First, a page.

the choice 2004 [home]
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Dan Barbiero
A friend of John Kerry's for almost fifty years, Barbiero was his classmate at St. Paul's School, his roommate at Yale and, like Kerry, saw combat in Vietnam. He talks about the traits of character and personality he observed in his friend early on - how John Kerry stood apart from his prep school classmates, why he blossomed at Yale and how he is someone "who has just worked so hard at everything and puts so much energy into everything that it can easily be misunderstood by people who don't know him." This interview was conducted on May 8, 2004.
Douglas Brinkley
Douglas Brinkley is the author of Tour of Duty - John Kerry and the Vietnam War and professor of history at the University of New Orleans. In this interview, he offers an overview of John Kerry's childhood, family and early ambition and details his combat experience in Vietnam and leadership in the anti-war movement. Commenting on Kerry's "core" as a politician, Brinkley tells FRONTLINE, "Some have said there are two types of politicians. There are ones that go from port A to port B, straight ahead. Then there are political sailors who tack with the wind, the way FDR was. You twist and turn to get to where you want to go. Kerry has an objective. It's to win the presidency. He's going to do whatever he can to do it, and it's not going to be in just this straightforward way." This interview was conducted on April 20, 2004.
David Frum
David Frum is a former speechwriter for President Bush and author of The Right Man, a memoir of his White House experience. In this interview, he describes the pre-9/11 successes and setbacks of the Bush administration, the president's personality and guiding principles, and what it was like being in the White House on Sept. 11, 2001. He also explains the White House speechwriting process, and why the president is prone to verbal stumbles: "...A lot came when he would have a thought, often a kind of emotional thought. As he would begin to say it, he would think better of it, and he was not quick enough to turn off a phrase that his mind had recognized as ill judged." This interview was conducted on July 7, 2004.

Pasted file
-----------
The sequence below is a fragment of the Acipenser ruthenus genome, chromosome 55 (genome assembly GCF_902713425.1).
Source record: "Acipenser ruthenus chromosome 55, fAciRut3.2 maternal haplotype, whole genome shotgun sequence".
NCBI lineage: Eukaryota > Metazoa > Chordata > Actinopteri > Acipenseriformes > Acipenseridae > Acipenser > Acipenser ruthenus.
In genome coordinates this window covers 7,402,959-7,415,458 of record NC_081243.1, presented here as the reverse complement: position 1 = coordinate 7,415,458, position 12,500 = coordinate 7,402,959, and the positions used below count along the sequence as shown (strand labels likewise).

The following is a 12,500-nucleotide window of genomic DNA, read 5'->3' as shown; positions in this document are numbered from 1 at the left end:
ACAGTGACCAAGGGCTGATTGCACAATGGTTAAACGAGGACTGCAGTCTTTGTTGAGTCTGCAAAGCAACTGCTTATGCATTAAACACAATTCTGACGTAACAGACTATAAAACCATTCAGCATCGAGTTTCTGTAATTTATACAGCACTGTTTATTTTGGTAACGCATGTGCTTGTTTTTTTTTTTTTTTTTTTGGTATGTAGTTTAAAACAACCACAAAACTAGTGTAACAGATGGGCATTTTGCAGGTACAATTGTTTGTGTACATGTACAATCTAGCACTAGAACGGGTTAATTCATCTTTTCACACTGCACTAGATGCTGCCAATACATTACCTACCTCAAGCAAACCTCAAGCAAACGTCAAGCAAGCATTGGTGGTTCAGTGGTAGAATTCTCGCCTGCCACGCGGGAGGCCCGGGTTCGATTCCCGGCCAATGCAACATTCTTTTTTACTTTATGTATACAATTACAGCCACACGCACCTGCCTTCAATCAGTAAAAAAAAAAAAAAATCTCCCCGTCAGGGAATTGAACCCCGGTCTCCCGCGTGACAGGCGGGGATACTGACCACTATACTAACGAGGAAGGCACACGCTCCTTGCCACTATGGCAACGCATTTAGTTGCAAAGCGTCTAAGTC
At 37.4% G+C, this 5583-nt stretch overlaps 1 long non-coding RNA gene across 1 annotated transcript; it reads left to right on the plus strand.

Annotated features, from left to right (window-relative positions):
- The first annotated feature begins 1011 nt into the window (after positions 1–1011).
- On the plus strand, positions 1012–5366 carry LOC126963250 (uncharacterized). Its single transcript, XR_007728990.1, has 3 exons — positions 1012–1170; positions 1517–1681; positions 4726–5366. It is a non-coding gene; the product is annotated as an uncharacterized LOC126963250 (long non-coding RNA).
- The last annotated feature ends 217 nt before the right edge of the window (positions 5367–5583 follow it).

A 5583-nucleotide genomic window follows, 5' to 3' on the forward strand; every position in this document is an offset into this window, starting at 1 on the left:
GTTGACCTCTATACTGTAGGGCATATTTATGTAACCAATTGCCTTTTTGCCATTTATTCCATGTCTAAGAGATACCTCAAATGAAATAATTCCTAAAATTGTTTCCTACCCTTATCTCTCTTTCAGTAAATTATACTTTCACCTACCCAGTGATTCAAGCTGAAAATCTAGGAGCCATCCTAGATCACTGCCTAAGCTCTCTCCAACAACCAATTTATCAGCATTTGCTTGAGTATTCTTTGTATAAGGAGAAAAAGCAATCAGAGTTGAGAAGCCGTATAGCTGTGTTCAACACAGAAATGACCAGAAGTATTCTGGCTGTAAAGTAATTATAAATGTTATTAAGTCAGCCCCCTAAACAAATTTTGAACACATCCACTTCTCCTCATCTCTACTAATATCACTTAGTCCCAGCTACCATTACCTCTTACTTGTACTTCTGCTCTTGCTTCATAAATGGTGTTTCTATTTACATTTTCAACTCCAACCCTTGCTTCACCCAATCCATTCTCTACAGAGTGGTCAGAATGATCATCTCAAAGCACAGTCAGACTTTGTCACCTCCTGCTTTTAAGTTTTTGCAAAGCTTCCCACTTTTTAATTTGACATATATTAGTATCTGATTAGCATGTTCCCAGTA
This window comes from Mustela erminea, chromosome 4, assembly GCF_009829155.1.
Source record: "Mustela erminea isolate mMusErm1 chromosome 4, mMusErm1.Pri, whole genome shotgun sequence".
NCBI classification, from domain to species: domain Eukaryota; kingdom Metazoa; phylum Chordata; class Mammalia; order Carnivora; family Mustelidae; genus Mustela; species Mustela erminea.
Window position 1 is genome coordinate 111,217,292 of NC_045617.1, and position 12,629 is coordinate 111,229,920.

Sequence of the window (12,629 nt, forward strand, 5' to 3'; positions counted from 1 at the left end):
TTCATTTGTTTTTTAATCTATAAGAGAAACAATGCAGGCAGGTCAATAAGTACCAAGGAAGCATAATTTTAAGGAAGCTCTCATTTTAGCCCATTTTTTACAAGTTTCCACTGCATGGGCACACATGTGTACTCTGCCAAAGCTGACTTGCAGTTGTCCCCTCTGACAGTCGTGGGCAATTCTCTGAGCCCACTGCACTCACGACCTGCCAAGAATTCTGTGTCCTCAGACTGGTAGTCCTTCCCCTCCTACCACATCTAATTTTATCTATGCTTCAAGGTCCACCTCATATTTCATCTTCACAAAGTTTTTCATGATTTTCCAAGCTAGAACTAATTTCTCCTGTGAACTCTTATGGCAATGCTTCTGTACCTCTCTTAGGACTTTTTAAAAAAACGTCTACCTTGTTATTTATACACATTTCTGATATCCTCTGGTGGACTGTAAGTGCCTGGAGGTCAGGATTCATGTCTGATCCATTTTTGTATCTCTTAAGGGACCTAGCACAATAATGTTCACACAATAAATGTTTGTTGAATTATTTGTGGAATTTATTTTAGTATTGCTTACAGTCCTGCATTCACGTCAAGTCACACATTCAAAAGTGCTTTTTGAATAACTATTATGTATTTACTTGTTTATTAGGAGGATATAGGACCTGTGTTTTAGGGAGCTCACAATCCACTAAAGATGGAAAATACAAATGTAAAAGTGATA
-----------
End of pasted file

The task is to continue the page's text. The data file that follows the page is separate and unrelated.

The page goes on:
Philip Gourevitch
A staff writer for The New Yorker, Philip Gourevitch has written about John Kerry during the 2004 campaign. In this interview, he discusses the traits of character and personality that define Kerry, his accomplishments in the Senate, and his contradictory votes on Iraq and the problems he has had explaining them. "To understand Kerry's mind on any of these issues," says Gourevitch, "you have to think about what it means to be a senator. ... A senator accomplishes things by negotiation, nuance, small steps and compromise. They are often casting votes to create a record that works in several different directions." Gourevitch also talks about Kerry's 2004 campaign and what his approach and goals would be if he is elected president. This interview was conducted on September 28, 2004.
Clay Johnson
A fellow Texan and one of George W. Bush's oldest friends, Clay Johnson worked in the Bush administration in Texas and currently is deputy director of management at the Office of Management and Budget. Here, he talks about the president's management and decision-making style and how the president has adjusted to life in the White House. In discussing his longtime friend's core instincts and goals, Johnson recounts a story about why Dick Cheney changed his mind and decided to be Bush's running mate. "The vice president came to realize that the president wanted to come up here to really make a difference. He was not going to try to play it safe. ... He was going to try to make dramatic changes to the issues that he thought needed to be addressed." This interview was conducted on July 6, 2004.
Nicholas Lemann